CLEVELAND (AP) - An immigration appeals board ruled Friday that retired autoworker John Demjanjuk can be deported to Germany to face charges that he served as a Nazi death camp guard during World War II.
Demjanjuk's son, John Demjanjuk Jr., said the family hoped to appeal to the 6th U.S. Circuit Court of Appeals on Friday but was not certain that timing would be possible.
The board's denial of an emergency stay of deportation makes it more likely Demjanjuk will soon be sent to face a warrant claiming he was an accessory to some 29,000 deaths at the Sobibor camp in Nazi-occupied Poland in 1943. Once in Germany, he could be formally charged in court.
Demjanjuk (pronounced dem-YAHN'-yuk), a native Ukrainian, has denied involvement in any deaths, saying that he was a Russian soldier who was a prisoner of war, held by the Germans. He came to the United States after World War II as a refugee.
The 89-year-old suburban Cleveland man filed a mo tion to the board in Falls Church, Va., saying that he is in poor health and that being forced to travel to Germany would amount to torture.
He also asked the board to reopen the U.S. case that ordered him deported. The board had not yet ruled on that request.
The U.S. Department of Justice opposed his motions.
U.S. Immigration and Customs Enforcement spokeswoman Pat Reilly would say only that officials would "remove him when the time is appropriate," but she referred all other questions to the Department of Justice.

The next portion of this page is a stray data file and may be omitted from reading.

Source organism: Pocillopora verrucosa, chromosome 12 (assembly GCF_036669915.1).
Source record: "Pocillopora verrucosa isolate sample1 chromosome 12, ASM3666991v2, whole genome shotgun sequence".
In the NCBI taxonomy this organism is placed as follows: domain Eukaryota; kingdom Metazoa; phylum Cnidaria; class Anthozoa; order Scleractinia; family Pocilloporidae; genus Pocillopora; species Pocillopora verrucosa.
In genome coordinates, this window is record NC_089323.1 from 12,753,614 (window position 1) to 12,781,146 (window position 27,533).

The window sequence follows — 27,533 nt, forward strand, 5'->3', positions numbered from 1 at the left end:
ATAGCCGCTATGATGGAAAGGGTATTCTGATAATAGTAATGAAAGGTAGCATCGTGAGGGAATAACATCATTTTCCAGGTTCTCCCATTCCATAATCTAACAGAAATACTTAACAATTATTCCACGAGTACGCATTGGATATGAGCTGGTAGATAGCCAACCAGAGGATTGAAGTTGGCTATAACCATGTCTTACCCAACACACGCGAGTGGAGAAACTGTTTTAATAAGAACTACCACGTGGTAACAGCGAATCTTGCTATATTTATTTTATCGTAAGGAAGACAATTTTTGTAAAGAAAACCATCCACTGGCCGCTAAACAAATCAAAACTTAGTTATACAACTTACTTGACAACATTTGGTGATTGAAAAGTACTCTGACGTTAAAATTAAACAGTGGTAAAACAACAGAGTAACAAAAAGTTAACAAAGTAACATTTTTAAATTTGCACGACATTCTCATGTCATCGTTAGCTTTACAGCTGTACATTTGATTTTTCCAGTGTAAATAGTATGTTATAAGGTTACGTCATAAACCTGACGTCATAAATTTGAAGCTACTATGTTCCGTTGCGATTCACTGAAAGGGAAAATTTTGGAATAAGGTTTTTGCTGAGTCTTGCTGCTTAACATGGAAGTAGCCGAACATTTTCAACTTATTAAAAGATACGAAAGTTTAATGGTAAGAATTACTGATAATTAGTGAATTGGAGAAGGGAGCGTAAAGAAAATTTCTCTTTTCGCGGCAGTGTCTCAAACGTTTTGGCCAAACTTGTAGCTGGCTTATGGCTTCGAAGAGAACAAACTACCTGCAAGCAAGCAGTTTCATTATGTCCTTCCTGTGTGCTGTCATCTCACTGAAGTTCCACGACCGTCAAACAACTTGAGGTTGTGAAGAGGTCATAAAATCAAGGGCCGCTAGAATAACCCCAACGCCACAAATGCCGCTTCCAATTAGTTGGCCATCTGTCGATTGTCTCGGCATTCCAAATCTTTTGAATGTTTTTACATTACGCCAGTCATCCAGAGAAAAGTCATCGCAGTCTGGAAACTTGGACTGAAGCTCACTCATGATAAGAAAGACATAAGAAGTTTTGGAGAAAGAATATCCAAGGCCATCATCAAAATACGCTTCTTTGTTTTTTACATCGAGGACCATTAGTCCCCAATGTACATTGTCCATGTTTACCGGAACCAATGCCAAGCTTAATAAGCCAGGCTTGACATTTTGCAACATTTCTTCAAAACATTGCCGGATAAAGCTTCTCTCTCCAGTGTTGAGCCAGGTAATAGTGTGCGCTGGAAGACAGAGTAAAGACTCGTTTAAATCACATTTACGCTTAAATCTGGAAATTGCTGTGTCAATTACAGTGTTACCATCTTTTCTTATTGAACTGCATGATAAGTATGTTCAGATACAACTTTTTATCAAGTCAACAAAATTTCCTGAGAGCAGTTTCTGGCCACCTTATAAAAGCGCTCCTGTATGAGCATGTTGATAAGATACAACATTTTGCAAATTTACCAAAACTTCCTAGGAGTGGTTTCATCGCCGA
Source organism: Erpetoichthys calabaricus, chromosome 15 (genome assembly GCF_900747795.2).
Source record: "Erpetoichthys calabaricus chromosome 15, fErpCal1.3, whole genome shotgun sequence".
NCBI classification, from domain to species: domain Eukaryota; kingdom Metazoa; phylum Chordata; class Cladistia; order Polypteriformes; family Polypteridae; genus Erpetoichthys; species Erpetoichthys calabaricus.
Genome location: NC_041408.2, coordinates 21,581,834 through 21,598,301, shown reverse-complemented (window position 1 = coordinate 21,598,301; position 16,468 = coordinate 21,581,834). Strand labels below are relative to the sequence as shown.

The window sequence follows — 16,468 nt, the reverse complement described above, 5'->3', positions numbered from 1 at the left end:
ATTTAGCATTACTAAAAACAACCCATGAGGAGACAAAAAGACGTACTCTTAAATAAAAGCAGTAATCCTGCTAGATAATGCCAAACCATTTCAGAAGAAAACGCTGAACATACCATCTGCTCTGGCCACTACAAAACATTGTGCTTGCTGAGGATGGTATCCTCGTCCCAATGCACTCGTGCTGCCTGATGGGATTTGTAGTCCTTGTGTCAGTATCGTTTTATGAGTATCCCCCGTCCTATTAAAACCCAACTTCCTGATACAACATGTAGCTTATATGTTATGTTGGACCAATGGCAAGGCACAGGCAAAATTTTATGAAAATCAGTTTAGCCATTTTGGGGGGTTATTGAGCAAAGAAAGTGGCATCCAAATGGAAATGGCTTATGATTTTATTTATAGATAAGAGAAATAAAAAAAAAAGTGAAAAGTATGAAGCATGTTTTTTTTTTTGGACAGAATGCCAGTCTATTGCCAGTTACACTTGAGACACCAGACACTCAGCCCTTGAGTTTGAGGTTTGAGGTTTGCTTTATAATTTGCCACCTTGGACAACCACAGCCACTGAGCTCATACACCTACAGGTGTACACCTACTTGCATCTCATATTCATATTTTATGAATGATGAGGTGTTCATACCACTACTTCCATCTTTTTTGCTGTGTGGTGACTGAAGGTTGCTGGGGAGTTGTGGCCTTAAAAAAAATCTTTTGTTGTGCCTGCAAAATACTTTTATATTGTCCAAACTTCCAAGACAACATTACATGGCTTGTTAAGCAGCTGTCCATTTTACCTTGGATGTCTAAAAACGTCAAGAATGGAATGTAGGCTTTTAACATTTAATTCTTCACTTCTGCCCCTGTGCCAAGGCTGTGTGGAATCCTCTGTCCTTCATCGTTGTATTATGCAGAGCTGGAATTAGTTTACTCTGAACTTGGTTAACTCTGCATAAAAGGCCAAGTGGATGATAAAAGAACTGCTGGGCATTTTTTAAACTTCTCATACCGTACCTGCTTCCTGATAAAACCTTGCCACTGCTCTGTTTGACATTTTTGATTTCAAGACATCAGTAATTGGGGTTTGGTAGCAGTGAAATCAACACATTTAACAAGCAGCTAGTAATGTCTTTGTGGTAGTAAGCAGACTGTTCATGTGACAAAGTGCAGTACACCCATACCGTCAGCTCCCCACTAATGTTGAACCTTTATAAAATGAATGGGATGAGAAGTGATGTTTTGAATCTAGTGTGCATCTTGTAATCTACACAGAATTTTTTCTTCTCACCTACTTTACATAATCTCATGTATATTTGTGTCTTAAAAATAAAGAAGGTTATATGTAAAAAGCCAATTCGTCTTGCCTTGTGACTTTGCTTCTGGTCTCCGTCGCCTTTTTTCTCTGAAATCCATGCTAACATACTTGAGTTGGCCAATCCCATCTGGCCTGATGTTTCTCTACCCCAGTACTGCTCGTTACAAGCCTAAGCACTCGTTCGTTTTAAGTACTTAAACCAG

There was no immediate response to an e-mail sent to Eli Rosenbaum, director of the Justice Department's special investigations unit, or to a phone message left with a Justice Department spokeswoman.
A phone message left with Demjanjuk's attorney, John Broadley, was not immediately returned.
Demjanjuk, of Seven Hills, has said he suffers severe spinal, hip and leg pain and has a bone marrow disorder, kidney disease, anemia, kidney stones, arthritis, gout and spinal deterioration.
He had been told to expect deportation last Sunday, but it was blocked by an immigration judge's stay that expired Wednesday.
Demjanjuk first gained U.S. citizenship in 1958. It was revoked in 1981 based on Justice Department allegations that he had served as the notorious Nazi guard "Ivan the Terrible" in Poland at the Treblinka death camp.
He was extradited to Israel in 1986, and two years later he was found guilty of war crimes and crimes against humanity. He appealed, and Israel's Supreme Court in 1993 ruled that evidence indicated that Demjanjuk was not Ivan the Terrible and allowed him to return to the United States.
His U.S. citizenship was restored in 1998 but revoked again in 2002. The Justice Department renewed its case, arguing that he had served at Sobibor and other death or forced labor camps.
In 2005, an immigration judge ruled he could be deported to Ukraine, Poland or Germany.
Copyright 2009 The Associated Press.